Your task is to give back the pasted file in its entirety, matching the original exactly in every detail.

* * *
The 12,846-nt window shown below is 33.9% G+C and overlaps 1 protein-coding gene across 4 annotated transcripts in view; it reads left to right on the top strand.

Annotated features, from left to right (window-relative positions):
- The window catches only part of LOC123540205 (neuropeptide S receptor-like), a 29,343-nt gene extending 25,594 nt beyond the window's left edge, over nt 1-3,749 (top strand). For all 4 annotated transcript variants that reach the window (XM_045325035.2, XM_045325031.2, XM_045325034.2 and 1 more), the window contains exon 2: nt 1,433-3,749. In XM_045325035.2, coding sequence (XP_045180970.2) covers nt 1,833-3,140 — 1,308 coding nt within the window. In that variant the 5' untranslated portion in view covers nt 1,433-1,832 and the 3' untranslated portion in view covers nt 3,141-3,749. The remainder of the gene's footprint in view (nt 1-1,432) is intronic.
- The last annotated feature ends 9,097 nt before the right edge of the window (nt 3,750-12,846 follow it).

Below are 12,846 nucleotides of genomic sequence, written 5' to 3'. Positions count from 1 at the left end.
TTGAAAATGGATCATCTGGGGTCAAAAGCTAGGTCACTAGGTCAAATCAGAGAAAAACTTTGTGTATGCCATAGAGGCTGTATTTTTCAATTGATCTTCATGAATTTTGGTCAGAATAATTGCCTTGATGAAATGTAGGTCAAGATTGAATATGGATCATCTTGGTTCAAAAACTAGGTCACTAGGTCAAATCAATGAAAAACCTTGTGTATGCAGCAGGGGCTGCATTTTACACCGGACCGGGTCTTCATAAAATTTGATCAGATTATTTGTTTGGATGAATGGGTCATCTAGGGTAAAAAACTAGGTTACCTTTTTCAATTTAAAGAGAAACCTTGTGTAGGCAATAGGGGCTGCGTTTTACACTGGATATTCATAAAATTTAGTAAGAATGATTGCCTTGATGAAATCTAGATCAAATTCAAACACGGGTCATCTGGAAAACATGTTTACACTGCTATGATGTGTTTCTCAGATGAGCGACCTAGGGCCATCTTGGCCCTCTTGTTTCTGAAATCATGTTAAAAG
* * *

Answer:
The 12,846-nt window shown below is 33.9% G+C and overlaps 1 protein-coding gene across 4 annotated transcripts in view; it reads left to right on the top strand.

Annotated features, from left to right (window-relative positions):
- The window catches only part of LOC123540205 (neuropeptide S receptor-like), a 29,343-nt gene extending 25,594 nt beyond the window's left edge, over nt 1-3,749 (top strand). For all 4 annotated transcript variants that reach the window (XM_045325035.2, XM_045325031.2, XM_045325034.2 and 1 more), the window contains exon 2: nt 1,433-3,749. In XM_045325035.2, coding sequence (XP_045180970.2) covers nt 1,833-3,140 — 1,308 coding nt within the window. In that variant the 5' untranslated portion in view covers nt 1,433-1,832 and the 3' untranslated portion in view covers nt 3,141-3,749. The remainder of the gene's footprint in view (nt 1-1,432) is intronic.
- The last annotated feature ends 9,097 nt before the right edge of the window (nt 3,750-12,846 follow it).

Below are 12,846 nucleotides of genomic sequence, written 5' to 3'. Positions count from 1 at the left end.
TTGAAAATGGATCATCTGGGGTCAAAAGCTAGGTCACTAGGTCAAATCAGAGAAAAACTTTGTGTATGCCATAGAGGCTGTATTTTTCAATTGATCTTCATGAATTTTGGTCAGAATAATTGCCTTGATGAAATGTAGGTCAAGATTGAATATGGATCATCTTGGTTCAAAAACTAGGTCACTAGGTCAAATCAATGAAAAACCTTGTGTATGCAGCAGGGGCTGCATTTTACACCGGACCGGGTCTTCATAAAATTTGATCAGATTATTTGTTTGGATGAATGGGTCATCTAGGGTAAAAAACTAGGTTACCTTTTTCAATTTAAAGAGAAACCTTGTGTAGGCAATAGGGGCTGCGTTTTACACTGGATATTCATAAAATTTAGTAAGAATGATTGCCTTGATGAAATCTAGATCAAATTCAAACACGGGTCATCTGGAAAACATGTTTACACTGCTATGATGTGTTTCTCAGATGAGCGACCTAGGGCCATCTTGGCCCTCTTGTTTCTGAAATCATGTTAAAAG